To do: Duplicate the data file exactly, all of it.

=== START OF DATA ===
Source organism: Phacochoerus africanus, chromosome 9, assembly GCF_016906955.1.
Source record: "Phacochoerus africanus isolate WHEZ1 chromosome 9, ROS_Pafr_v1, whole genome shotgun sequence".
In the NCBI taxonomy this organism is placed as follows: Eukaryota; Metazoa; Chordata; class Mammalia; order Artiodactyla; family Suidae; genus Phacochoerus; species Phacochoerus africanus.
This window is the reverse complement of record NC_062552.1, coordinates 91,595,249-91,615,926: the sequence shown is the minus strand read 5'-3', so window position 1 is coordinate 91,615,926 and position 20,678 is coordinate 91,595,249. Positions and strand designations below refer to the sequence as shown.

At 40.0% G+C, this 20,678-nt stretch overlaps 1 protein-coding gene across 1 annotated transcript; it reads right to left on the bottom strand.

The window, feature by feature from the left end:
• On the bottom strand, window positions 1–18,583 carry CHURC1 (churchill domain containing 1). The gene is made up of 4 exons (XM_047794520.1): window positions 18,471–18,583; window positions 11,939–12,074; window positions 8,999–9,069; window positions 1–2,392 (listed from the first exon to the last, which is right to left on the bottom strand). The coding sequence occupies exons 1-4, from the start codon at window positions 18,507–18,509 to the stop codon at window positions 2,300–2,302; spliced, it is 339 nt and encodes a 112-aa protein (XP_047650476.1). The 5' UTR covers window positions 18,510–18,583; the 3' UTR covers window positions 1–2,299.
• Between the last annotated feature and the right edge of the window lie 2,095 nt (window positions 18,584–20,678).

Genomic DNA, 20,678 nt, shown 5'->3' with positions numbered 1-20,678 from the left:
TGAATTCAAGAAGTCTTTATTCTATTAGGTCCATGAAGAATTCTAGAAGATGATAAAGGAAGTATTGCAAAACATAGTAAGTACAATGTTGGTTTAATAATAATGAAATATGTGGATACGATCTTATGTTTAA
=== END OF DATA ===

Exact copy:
Source organism: Phacochoerus africanus, chromosome 9, assembly GCF_016906955.1.
Source record: "Phacochoerus africanus isolate WHEZ1 chromosome 9, ROS_Pafr_v1, whole genome shotgun sequence".
In the NCBI taxonomy this organism is placed as follows: Eukaryota; Metazoa; Chordata; class Mammalia; order Artiodactyla; family Suidae; genus Phacochoerus; species Phacochoerus africanus.
This window is the reverse complement of record NC_062552.1, coordinates 91,595,249-91,615,926: the sequence shown is the minus strand read 5'-3', so window position 1 is coordinate 91,615,926 and position 20,678 is coordinate 91,595,249. Positions and strand designations below refer to the sequence as shown.

At 40.0% G+C, this 20,678-nt stretch overlaps 1 protein-coding gene across 1 annotated transcript; it reads right to left on the bottom strand.

The window, feature by feature from the left end:
• On the bottom strand, window positions 1–18,583 carry CHURC1 (churchill domain containing 1). The gene is made up of 4 exons (XM_047794520.1): window positions 18,471–18,583; window positions 11,939–12,074; window positions 8,999–9,069; window positions 1–2,392 (listed from the first exon to the last, which is right to left on the bottom strand). The coding sequence occupies exons 1-4, from the start codon at window positions 18,507–18,509 to the stop codon at window positions 2,300–2,302; spliced, it is 339 nt and encodes a 112-aa protein (XP_047650476.1). The 5' UTR covers window positions 18,510–18,583; the 3' UTR covers window positions 1–2,299.
• Between the last annotated feature and the right edge of the window lie 2,095 nt (window positions 18,584–20,678).

Genomic DNA, 20,678 nt, shown 5'->3' with positions numbered 1-20,678 from the left:
TGAATTCAAGAAGTCTTTATTCTATTAGGTCCATGAAGAATTCTAGAAGATGATAAAGGAAGTATTGCAAAACATAGTAAGTACAATGTTGGTTTAATAATAATGAAATATGTGGATACGATCTTATGTTTAA